- 32 DP FLOPs/cycle: two 8-wide FMA (fused multiply-add) instructions
- 64 SP FLOPs/cycle: two 16-wide FMA (fused multiply-add) instructions
- (Having 512-bit vector instructions in flight shuts down the vector ALU on port 1. Also reduces the max turbo clock speed.)

Future: Intel Cooper Lake (successor to Cascade Lake) is expected to introduce Brain Float, a float16 format for neural-network workloads, with support for actual SIMD computation on it, unlike the current F16C extension that only has support for load/store with conversion to float32. This should double the FLOP/cycle throughput vs. single-precision on the same hardware.

Current Intel chips only have actual computation directly on standard float16 in the iGPU.

##### AMD

AMD K10:

- 4 DP FLOPs/cycle: 2-wide SSE2 addition + 2-wide SSE2 multiplication
- 8 SP FLOPs/cycle: 4-wide SSE addition + 4-wide SSE multiplication

AMD Bulldozer/Piledriver/Steamroller/Excavator, per module (two cores):

- 8 DP FLOPs/cycle: 4-wide FMA
- 16 SP FLOPs/cycle: 8-wide FMA

AMD Ryzen

- 8 DP FLOPs/cycle: 4-wide FMA
- 16 SP FLOPs/cycle: 8-wide FMA

##### x86 low power

Intel Atom (Bonnell/45nm, Saltwell/32nm, Silvermont/22nm):

- 1.5 DP FLOPs/cycle: scalar SSE2 addition + scalar SSE2 multiplication every other cycle
- 6 SP FLOPs/cycle: 4-wide SSE addition + 4-wide SSE multiplication every other cycle

AMD Bobcat:

- 1.5 DP FLOPs/cycle: scalar SSE2 addition + scalar SSE2 multiplication every other cycle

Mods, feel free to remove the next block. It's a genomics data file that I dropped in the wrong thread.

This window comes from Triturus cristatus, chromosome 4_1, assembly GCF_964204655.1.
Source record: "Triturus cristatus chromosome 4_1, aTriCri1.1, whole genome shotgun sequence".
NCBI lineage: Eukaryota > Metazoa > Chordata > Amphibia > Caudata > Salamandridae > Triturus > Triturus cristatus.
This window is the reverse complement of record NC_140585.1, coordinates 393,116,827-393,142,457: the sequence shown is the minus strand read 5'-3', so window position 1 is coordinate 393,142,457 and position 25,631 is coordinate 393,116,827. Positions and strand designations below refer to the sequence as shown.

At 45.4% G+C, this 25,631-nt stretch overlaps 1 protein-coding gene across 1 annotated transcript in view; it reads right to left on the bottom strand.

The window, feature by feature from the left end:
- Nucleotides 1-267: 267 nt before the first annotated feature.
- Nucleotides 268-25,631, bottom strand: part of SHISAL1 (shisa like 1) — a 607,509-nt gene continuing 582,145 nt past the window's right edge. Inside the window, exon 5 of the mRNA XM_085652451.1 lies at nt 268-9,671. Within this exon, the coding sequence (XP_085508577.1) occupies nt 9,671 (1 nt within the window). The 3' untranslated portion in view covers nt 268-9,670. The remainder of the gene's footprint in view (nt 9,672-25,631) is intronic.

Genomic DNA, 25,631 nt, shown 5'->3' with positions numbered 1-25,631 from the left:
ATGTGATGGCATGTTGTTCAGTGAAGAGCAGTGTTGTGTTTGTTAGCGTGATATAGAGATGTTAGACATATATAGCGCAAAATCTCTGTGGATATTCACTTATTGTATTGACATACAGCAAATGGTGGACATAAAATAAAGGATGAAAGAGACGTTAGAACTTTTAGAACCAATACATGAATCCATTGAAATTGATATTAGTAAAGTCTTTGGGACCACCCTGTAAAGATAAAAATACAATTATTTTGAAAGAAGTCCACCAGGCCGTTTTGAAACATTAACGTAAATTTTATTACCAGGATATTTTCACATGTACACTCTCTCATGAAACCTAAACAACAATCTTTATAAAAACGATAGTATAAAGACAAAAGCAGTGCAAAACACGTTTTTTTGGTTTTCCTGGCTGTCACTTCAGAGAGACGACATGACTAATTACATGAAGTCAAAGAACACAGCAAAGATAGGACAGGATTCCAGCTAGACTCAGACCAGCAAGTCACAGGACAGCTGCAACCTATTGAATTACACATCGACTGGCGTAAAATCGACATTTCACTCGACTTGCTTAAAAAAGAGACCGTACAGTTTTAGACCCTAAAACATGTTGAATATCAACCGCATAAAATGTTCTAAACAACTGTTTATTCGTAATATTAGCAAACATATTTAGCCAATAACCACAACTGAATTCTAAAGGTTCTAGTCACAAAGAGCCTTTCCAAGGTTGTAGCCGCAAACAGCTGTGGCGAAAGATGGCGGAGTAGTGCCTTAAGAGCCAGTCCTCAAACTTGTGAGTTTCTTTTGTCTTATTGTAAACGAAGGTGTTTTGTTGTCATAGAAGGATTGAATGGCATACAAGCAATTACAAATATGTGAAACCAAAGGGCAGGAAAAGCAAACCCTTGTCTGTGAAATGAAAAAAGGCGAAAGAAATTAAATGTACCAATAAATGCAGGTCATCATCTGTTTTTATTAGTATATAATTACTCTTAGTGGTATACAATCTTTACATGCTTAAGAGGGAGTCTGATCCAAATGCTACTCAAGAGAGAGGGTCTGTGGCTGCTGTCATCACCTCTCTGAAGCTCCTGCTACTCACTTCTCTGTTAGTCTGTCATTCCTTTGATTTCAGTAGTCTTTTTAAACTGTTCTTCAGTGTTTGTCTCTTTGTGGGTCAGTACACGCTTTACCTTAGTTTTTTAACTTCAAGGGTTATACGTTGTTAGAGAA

- 4 SP FLOPs/cycle: 4-wide SSE addition every other cycle + 4-wide SSE multiplication every other cycle

AMD Jaguar:

- 3 DP FLOPs/cycle: 4-wide AVX addition every other cycle + 4-wide AVX multiplication in four cycles
- 8 SP FLOPs/cycle: 8-wide AVX addition every other cycle + 8-wide AVX multiplication every other cycle

##### ARM

ARM Cortex-A9:

- 1.5 DP FLOPs/cycle: scalar addition + scalar multiplication every other cycle
- 4 SP FLOPs/cycle: 4-wide NEON addition every other cycle + 4-wide NEON multiplication every other cycle

ARM Cortex-A15:

- 2 DP FLOPs/cycle: scalar FMA or scalar multiply-add
- 8 SP FLOPs/cycle: 4-wide NEONv2 FMA or 4-wide NEON multiply-add

Qualcomm Krait:

- 2 DP FLOPs/cycle: scalar FMA or scalar multiply-add
- 8 SP FLOPs/cycle: 4-wide NEONv2 FMA or 4-wide NEON multiply-add

##### IBM POWER

IBM PowerPC A2 (Blue Gene/Q), per core:

- 8 DP FLOPs/cycle: 4-wide QPX FMA every cycle
- SP elements are extended to DP and processed on the same units

IBM PowerPC A2 (Blue Gene/Q), per thread:

- 4 DP FLOPs/cycle: 4-wide QPX FMA every other cycle
- SP elements are extended to DP and processed on the same units

##### Intel MIC / Xeon Phi

Intel Xeon Phi (Knights Corner), per core:

- 16 DP FLOPs/cycle: 8-wide FMA every cycle
- 32 SP FLOPs/cycle: 16-wide FMA every cycle

Intel Xeon Phi (Knights Corner), per thread:

- 8 DP FLOPs/cycle: 8-wide FMA every other cycle
- 16 SP FLOPs/cycle: 16-wide FMA every other cycle

Intel Xeon Phi (Knights Landing), per core:

- 32 DP FLOPs/cycle: two 8-wide FMA every cycle
- 64 SP FLOPs/cycle: two 16-wide FMA every cycle

The reason why there are per-thread and per-core datum for IBM Blue Gene/Q and Intel Xeon Phi (Knights Corner) is that these cores have a higher instruction issue rate when running more than one thread per core.

The throughput for Haswell is lower for addition than for multiplication and FMA. There are two multiplication/FMA units, but only one f.p. add unit. If your code contains mainly additions then you have to replace the additions by FMA instructions with a multiplier of 1.0 to get the maximum throughput.

The latency of FMA instructions on Haswell is 5 and the throughput is 2 per clock. This means that you must keep 10 parallel operations going to get the maximum throughput. If, for example, you want to add a very long list of f.p. numbers, you would have to split it in ten parts and use ten accumulator registers.

This is possible indeed, but who would make such a weird optimization for one specific processor?